How to Cook an Egg
About the Writer
Terre Ryan is the author of This Ecstatic Nation, a work of nonfiction. Her recent work has appeared in cream city review, DIAGRAM, and Weber: The Contemporary West. She lives in Baltimore and teaches writing at Loyola University Maryland.
First, forget your mother. Forget the childhood breakfasts of soft-boiled eggs pooled like yellow mucus in the bottom of a cracked coffee cup. Forget that you had to eat it all, even the undercooked white that dangled from your spoon like a rope of snot. Forget how your Catholic mother vacillated between indulgence and privation, forever waffling between Fat Tuesday and Ash Wednesday, her mothering a wrestling match of demon and saint staged on the kitchen table: jelly donuts or eggs, cellophane-wrapped crumb cakes or Red Delicious apples, Bavarian cream or graham crackers, insisting that you clean your plate while fretting about your weight. “Billy was a saint,” everyone said when she died decades later, and you smiled and nodded.
Forget high school, and your mother’s faith in the transformative power of poached eggs, very low in calories, how she proffered them daily, pink-yolked and wobbling on sodden toast, her slotted spoon dripping puddles on your plate. You never wanted these meals and would have fixed your own breakfast of buttered toast and juice, a bowl of cereal and a banana, or fried eggs—the only eggs you liked, even though you understood that only fat girls ate fried eggs. You weren’t bold like your (thin) sister, who would toss unwanted provender directly in the trash, so you ate the poached eggs and wet toast dutifully, that you might become the thin daughter your mother wanted, just as you accepted the boiled cabbage in its own puddle at dinnertime, unfailingly served with the advice that cabbage was very good for your skin and very low in calories, that you might dwindle to the clear-faced, thin daughter your mother wanted. Forget how she whipsawed between love and loathing, how you sat at that Formica-topped table eating your mother’s disorders and dreams.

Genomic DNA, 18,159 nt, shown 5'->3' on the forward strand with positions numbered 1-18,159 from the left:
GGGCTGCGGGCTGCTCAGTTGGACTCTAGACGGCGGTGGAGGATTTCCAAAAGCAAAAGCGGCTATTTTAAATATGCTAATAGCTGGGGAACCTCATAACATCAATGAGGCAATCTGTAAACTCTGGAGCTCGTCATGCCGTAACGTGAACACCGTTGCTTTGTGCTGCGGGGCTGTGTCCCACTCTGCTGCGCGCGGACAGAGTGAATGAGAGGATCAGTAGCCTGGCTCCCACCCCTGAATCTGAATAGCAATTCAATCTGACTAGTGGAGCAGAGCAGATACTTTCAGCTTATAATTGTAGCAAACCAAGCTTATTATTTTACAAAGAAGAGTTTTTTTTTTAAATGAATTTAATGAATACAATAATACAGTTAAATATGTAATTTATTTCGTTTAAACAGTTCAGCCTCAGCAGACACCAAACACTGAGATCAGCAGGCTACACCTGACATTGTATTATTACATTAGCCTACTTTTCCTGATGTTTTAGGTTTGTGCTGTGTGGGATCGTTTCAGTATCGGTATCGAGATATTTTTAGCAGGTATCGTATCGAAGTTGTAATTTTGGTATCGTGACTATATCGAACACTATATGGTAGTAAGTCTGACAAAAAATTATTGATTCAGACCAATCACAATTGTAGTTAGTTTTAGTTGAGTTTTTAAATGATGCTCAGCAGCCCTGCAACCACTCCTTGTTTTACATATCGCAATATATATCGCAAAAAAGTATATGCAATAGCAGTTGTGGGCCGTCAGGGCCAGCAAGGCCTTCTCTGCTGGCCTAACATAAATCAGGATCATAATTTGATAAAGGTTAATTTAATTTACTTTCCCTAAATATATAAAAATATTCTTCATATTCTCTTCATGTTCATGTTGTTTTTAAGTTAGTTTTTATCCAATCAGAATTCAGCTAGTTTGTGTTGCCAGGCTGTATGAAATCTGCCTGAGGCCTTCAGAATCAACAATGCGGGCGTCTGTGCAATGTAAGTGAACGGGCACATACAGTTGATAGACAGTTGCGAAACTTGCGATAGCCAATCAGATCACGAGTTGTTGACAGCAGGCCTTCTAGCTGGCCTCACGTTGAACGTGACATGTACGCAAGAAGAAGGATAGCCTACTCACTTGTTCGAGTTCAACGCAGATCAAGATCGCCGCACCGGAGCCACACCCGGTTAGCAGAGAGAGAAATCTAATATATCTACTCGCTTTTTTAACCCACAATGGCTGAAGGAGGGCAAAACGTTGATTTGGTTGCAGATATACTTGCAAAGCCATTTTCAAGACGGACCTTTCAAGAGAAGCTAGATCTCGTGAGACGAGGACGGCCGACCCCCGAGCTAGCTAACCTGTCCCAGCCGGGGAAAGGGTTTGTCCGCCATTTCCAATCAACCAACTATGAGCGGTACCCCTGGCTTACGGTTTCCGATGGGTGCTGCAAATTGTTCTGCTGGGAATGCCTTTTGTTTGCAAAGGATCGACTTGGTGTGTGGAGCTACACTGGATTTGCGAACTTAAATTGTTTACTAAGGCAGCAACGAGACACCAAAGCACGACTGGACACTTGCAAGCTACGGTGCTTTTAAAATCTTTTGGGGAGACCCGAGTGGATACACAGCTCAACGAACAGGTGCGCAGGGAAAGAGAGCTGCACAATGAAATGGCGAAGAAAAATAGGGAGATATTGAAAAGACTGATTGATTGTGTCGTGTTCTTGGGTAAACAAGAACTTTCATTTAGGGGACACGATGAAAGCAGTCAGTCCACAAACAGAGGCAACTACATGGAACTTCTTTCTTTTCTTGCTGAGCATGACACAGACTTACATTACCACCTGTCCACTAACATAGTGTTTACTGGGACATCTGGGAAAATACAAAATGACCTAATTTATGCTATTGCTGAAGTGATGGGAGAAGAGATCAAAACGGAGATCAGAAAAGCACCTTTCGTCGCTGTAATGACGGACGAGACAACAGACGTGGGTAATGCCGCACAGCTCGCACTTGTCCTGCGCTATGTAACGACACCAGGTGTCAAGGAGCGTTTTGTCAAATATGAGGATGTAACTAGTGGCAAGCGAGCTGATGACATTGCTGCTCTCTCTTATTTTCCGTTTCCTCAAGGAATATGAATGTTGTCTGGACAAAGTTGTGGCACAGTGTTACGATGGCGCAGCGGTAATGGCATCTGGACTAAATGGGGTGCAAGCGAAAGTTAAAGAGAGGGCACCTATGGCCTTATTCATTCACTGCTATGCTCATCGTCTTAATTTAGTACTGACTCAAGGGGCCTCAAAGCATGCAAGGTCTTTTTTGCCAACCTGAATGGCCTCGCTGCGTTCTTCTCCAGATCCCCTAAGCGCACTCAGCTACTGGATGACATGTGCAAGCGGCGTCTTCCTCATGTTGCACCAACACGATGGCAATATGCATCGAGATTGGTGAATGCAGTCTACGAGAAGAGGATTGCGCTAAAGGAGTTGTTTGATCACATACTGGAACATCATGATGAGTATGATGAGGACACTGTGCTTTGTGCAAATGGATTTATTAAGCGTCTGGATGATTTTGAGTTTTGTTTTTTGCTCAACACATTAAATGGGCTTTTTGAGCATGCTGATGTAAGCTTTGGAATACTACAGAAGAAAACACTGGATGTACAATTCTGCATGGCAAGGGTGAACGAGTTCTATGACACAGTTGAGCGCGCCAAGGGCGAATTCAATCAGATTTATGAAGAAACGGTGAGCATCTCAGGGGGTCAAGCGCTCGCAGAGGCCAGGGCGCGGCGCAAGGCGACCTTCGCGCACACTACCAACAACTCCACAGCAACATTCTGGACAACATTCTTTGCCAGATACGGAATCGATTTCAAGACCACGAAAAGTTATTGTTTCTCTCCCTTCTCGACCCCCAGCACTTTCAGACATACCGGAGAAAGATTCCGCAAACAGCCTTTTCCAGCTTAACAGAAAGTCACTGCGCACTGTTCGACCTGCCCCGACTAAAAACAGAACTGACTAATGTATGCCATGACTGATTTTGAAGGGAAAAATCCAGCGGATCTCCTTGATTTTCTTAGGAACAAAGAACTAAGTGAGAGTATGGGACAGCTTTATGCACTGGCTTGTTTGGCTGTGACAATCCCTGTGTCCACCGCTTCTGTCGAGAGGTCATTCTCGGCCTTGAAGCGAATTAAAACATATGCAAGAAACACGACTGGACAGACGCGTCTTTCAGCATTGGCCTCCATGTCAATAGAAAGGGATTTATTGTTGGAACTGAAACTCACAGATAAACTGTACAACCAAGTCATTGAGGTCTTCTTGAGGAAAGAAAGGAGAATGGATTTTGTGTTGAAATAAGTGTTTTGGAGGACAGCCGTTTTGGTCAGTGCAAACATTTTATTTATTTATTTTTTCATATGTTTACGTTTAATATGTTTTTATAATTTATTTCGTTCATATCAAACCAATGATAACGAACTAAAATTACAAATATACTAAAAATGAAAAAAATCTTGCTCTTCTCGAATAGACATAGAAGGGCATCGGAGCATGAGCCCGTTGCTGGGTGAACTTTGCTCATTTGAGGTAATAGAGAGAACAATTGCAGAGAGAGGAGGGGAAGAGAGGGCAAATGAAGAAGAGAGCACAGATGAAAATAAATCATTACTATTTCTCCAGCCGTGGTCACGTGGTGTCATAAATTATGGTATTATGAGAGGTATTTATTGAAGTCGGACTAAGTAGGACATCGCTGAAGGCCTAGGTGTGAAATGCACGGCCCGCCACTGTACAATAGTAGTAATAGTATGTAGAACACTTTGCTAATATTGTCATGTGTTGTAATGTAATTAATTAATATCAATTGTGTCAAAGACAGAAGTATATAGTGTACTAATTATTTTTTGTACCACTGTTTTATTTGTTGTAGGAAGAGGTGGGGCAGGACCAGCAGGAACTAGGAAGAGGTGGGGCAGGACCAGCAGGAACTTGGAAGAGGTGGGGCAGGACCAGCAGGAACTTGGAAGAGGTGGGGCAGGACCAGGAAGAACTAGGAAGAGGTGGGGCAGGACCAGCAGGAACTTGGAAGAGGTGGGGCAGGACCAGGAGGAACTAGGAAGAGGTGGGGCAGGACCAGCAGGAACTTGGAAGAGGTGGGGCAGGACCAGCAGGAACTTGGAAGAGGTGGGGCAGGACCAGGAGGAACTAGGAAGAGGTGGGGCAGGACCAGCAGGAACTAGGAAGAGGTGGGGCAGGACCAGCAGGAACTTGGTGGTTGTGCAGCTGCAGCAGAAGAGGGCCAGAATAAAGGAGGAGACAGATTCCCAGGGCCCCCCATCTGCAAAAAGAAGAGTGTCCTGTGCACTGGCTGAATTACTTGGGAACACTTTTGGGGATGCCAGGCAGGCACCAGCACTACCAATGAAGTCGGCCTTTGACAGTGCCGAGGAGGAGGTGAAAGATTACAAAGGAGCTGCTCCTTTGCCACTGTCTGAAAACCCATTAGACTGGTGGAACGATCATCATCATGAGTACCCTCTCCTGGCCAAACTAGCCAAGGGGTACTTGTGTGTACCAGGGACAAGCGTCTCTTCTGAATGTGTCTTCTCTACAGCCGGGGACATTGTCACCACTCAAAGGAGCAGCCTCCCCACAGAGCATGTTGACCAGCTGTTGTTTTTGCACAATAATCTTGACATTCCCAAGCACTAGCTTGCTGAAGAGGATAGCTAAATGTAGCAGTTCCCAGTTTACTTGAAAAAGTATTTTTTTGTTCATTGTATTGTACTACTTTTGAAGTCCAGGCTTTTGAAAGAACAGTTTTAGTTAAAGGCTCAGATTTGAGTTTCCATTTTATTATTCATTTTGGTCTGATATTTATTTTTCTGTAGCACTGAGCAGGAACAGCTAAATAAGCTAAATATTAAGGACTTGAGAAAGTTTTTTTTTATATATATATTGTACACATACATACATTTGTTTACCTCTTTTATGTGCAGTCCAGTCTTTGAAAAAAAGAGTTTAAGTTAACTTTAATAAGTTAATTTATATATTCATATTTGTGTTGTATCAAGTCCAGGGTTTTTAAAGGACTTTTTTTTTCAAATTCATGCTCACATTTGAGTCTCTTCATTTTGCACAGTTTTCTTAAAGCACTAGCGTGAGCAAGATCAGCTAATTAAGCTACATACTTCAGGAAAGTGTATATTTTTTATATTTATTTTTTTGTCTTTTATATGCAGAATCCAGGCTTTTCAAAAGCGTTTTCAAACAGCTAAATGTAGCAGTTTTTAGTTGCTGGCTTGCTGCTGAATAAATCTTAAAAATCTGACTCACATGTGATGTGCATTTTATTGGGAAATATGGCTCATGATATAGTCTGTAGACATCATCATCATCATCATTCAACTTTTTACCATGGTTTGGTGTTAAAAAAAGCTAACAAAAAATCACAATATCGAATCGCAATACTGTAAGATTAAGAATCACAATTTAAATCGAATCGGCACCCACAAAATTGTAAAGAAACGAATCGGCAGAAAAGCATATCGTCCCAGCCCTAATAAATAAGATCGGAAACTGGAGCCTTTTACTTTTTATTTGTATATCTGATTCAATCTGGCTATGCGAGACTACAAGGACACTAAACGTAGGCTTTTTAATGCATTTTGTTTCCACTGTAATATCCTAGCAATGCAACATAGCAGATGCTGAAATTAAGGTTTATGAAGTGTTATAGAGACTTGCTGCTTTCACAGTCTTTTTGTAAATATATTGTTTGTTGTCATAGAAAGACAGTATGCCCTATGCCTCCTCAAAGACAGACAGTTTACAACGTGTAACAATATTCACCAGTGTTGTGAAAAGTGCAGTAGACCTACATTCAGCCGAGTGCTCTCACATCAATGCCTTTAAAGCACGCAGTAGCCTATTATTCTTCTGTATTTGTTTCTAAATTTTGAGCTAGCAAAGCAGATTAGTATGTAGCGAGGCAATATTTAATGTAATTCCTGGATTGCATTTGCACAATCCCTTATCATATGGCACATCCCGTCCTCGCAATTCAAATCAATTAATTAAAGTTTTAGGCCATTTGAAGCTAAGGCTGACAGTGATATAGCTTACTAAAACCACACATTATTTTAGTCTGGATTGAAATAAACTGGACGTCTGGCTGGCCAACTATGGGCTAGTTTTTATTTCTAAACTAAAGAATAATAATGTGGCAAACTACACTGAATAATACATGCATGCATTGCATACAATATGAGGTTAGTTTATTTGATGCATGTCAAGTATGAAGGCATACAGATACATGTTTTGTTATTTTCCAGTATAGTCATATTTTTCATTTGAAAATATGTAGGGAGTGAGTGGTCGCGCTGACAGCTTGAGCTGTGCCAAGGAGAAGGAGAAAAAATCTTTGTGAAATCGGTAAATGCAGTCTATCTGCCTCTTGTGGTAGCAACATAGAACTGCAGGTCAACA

Forget college, where Sundays meant fried eggs and all the buttered bagels you could eat at brunch with your friends and the boyfriend you later married, how bagels gave way to muffins you baked on newlywed weekends, whisking eggs with milk and vanilla, folding in blueberries and flour. Forget the tuna and egg salad sandwiches you packed for his workday lunches, the day he said he wanted to quit his job with the insurance company, become a short order cook, and drop out of society, and the night he asked you to kill him. Forget that man and that tequila-fueled season, post-divorce, when you drank frozen margaritas as if they were Slurpees, stopped eating almost entirely, and tried to stuff your life with beauty—colorful clothes, designer linens—and the incongruity of those pretty trappings with your slender paycheck and modest apartment, where paint curled from the ceiling. When the bills grew uncomfortably fat, you put yourself on a spending diet and doggedly paid them off, conserving cash by eating poached eggs for dinner until one evening, in a stovetop epiphany, you looked down at the eggs floating like jellyfish in the pot and realized you were still eating your mother’s Ash Wednesdays, and you pulled out the frying pan.
Coat the skillet liberally with olive oil and heat over a medium flame. Crack the eggs into the pan and forget your ovaries and their cyclical hatchlings, that month you counted down the days and prayed you weren’t pregnant, and the one time you hoped you were. Forget that man, too. Think instead of that August sunrise when you lived out West, the sky awash in rose and maize. Think of the topaz that sparkled on your sister’s ring. Think of France, and how when you told your mother you were going, she gave you a hard cover copy of Henry James’s A Little Tour in France. She didn’t know that since childhood you had cultivated the habit of escaping into books, but she understood you liked James and loved to read. Although you wouldn’t read this book, you recognized the love it represented and would keep it always, through dozens of moves, carrying it back and forth across an ocean and a continent, not knowing that your restlessness was pathological. Watch the eggs sizzle and remember lunchtime cafes in Paris, the Croque Madame on your plate, the egg fried, the Gruyère cheese browned and bubbled, the ham robust, the toast crisp, and afterwards long walks along Parisian boulevards, savoring European chocolates—Suchard, Lanvin, Lindt, you would come to know them all intimately—and wandering through museums beneath the opaque stares of Modigliani’s almond-eyed women, or circling Rodin’s earnest lovers—The Kiss and I Am Beautiful. Repeat aloud: I Am Beautiful. I AM beautiful. I am beautiful. Think of the blue and ochre bathwater of Bonnard’s bather, and Dufy’s petaled rooms—30 years, or la vie en rose, and how at 30 it was easy to imagine a long blossoming. Think of French flower markets, the bouquets you bought yourself, and in the south, fields of sunflowers, golden as yolk.